Contributed the Vineyard theme to Drupal

hingo's picture

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Last week I finally uploaded to Drupal.org the Vineyard theme - ie the theme I created and use for openlife.cc. Releasing the theme as open source is something I always planned of doing, but never really got round to it. I'm especially proud of the fact the theme looks different than most Drupal themes I've seen, so I hope others can use this as a basis for creating nice sites.

In fact, this is the second iteration of Vineyard already. The first version of OpenLife.cc was done with Drupal 4.7, and I had used the legacy Drupal theme system there. When I upgraded to Drupal 6 last year, that theme became so broken, that it was easier to just recreate the same look from scratch using the PHPTemplate system.

I feel I'm pretty good at using CSS, except for one thing. I still ended up using table-based layout. I never really figured out how those sites do it with a pure-CSS 3 column layout and get it flexible enough for all screen sizes. I know it can't be done, I would just need so much more time for tweaking and testing.

Do you recognize the following features, all of them are of course used on openlife.cc:

Some special tricks used in the theme:

Normal links (but not menu's and other Drupal generated links) are preceded by a small grape icon added from CSS. The grape can of course be substituted with some other icon.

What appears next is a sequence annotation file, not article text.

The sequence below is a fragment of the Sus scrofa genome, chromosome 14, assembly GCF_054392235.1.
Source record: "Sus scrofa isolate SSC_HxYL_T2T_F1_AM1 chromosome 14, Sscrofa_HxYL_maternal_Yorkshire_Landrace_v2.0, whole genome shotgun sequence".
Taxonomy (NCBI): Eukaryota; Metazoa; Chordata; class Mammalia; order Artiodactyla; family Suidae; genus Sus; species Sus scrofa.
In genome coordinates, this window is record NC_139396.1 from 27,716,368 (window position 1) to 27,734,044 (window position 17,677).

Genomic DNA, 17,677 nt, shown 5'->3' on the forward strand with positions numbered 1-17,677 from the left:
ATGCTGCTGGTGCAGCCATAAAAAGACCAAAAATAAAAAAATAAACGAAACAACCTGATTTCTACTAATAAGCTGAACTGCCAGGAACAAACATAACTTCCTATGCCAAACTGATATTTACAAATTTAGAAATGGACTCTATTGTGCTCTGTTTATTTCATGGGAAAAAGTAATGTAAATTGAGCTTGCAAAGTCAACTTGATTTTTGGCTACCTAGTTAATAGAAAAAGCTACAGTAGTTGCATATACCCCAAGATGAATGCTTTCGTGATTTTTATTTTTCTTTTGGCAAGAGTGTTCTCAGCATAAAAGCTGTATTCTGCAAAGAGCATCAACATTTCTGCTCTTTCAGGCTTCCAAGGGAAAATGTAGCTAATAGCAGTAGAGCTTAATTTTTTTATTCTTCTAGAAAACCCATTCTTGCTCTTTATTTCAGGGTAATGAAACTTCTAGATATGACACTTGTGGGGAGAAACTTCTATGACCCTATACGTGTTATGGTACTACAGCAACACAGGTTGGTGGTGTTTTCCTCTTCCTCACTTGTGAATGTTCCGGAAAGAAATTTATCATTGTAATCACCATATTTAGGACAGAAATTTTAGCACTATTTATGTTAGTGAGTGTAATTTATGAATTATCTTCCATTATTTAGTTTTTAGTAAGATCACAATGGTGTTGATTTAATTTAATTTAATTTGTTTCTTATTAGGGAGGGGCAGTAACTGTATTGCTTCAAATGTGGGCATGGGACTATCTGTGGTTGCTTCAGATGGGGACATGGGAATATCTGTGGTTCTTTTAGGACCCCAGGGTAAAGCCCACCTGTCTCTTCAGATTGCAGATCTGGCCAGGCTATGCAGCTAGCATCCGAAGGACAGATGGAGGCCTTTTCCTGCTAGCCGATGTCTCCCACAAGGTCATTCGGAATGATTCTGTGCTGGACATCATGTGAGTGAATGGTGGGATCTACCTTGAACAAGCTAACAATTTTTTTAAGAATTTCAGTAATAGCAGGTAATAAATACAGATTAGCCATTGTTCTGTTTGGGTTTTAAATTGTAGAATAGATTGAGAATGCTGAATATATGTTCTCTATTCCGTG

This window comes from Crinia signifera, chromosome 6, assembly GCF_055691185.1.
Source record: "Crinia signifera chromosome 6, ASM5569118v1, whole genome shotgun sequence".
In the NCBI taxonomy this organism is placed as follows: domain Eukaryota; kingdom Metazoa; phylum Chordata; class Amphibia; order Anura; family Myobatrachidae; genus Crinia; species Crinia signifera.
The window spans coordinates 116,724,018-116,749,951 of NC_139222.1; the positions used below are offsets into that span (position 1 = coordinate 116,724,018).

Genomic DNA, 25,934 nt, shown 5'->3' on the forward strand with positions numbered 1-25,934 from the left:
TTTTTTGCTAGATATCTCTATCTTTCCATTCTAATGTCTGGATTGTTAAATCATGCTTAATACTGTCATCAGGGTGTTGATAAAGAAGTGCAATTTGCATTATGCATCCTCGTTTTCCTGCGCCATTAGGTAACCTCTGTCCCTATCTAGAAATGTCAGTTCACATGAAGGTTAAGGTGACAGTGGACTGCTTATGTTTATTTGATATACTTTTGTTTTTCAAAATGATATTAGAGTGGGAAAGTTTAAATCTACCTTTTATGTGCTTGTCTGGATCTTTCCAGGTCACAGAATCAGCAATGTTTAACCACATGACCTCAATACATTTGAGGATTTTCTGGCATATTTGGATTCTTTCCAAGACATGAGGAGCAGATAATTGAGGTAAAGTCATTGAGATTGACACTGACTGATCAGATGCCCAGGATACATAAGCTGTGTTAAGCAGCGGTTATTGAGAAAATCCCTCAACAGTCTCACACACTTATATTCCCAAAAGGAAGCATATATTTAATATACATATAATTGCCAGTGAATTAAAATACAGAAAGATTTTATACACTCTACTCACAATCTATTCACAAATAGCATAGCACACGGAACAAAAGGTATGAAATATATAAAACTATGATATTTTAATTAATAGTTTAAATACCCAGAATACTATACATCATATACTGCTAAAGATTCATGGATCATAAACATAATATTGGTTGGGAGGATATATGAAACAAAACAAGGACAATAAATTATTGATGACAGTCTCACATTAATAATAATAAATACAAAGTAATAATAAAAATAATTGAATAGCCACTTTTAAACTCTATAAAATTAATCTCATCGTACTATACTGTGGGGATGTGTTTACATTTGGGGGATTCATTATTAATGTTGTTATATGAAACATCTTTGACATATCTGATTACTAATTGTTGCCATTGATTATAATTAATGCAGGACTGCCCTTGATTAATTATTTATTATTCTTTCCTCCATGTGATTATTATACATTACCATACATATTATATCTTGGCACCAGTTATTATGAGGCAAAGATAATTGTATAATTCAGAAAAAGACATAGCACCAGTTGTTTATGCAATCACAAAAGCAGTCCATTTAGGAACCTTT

Similarly there is a background image which is positioned relative to the browser window, ie it does not scroll with the page. The default image is a group of grapes and a leaf. Of course this image can also be easily changed.

Blocks placed in the "header" and "footer" areas are modified so that instead of being inside <div> elements they are inside a <td> cell of a table, and laid out next to each other, rather than on top of each other. This is useful if you want to place small links, icons or other items in these areas. The 2 lines of code enabling this are in page.tpl.php.

The class attribute of the <div> element containing a node also contains the node type as a class. Example: <div class="node story">. This makes it straightforward to apply CSS styles for a specific node type. (Like different
font for book pages.)

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